G20 & Millets: Despite Global Attention, Why Is It Still Not a Staple in India?

Millets have gained prominence globally but are still on the plates of the niche, the poor, or the marginalised.

5 min read

National Nutrition Week 2023 is here, and it also happens to be the International Year of Millets. In the run up to the G20 summit being held in New Delhi on 9-10 September, millets have also been added to the centerpiece menu for the many international dignitaries.

India has a rich history of millets. We absolutely cannot undermine the indigenous women who possess immense wisdom on millets, applying it to preserve the millets ecosystem, biodiversity and maintaining the chain of health, nutrition, culture, and food from farm to plate.


Millets In'Grained' in Our Culture

Through indigenous wisdom passed down from one generation to the other – through folktales, poems, songs, limericks, etc – there is a mention of millets being stored in underground pits by kings and landowners for as long as 80 years – that were then later dug up during droughts creating ponds.

There is mention of the Sawa millet being referred to as “Jeth Ann” or the elder brother of all grains because it matures earlier than others.

This is an excerpt from a very popular song among the Gonds which also mentions millets –

“संकनी डंकनी इंद्रावती कोदो कुटकी बोडा छाती छापड़ा चटनी बासी भात परब नाचा गुलाय रातl”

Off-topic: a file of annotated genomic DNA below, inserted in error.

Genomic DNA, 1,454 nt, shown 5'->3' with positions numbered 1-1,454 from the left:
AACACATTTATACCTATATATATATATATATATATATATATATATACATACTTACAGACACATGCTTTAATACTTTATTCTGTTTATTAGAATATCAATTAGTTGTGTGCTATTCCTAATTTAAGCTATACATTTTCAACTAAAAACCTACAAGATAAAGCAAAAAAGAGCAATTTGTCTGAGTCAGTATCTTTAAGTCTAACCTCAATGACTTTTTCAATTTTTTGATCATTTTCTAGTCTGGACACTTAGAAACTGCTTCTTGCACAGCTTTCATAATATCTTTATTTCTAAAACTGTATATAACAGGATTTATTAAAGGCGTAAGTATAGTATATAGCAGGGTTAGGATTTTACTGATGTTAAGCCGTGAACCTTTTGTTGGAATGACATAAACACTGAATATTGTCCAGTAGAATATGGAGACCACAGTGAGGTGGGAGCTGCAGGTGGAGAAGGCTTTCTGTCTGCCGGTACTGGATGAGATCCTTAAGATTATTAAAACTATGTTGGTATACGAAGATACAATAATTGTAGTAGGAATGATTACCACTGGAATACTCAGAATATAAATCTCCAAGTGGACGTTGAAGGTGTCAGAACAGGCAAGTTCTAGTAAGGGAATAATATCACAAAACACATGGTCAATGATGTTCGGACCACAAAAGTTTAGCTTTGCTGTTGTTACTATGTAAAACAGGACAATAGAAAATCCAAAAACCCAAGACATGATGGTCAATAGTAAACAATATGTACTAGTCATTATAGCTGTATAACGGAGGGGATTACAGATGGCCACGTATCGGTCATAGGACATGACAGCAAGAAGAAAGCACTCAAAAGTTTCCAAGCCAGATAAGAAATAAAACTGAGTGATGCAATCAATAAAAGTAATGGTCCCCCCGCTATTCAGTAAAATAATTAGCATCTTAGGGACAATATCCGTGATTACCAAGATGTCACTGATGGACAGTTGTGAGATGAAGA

Rivers - Shankini, Dankini, Indravati; Millets - Kodo Kutki; Bastar’s famous

Mushrooms; Red Aunt Chutney; Leftover rice; Festivals; Dancing all night

Women would also sing to call for support to other women for the backbreaking work of de-weeding millets, and “bribe” them with a feast of millets then.

There is also an unsaid expectation and norm that if you are to marry someone from Bastar, you’re sure to savour a millets feast.

Madiya (finger millets) Pech is a famous delicacy here but it is also a savior for the indigenous women who are out there in forests collecting produce for their livelihoods, at times for days, and they carry this pech in a bamboo container, which gives them the energy and stamina that they need.

Paradoxical Fix of Millet Poverty

It’s a myth that people are not aware about millets. Millets have gained prominence globally but are still on the plates of the niche, the poor, or the marginalised.

There is a huge gap to be filled where millets have a very little place in terms of environment, sensitisation, and adoption.

Millets have mentions and are evidenced in the Vedas and even before that. According to a recent survey by the Development Intelligence Unit of the TRI, the highest level of awareness on millets was in Chhattisgarh, but the state also has a high rate of malnutrition.

While the world owes the indigenous communities a huge amount of credit for preserving millets and especially the sustainable and indigenous practices right from production to consumption, these communities are also among the most vulnerable and three times more likely to be poor.

Even in 2023, nutrition continues to bear the highest burden of multi-dimensional poverty. That’s quite a paradoxical fix.

But, despite all this, there is a pattern of inheritance like “millet poverty” – a condition where these communities desired and aspired to make millets mainstream but couldn’t.

However, efforts are now being put in collectively by CSOs, NGOs, and the government for collaborating and facilitates these processes. Kodo and Kutki now have MSP. They have found a place in the PM Fasal Bima Yojana as well which provides paddy-equivalent safety net. Many women-run millet cafes are being promoted too.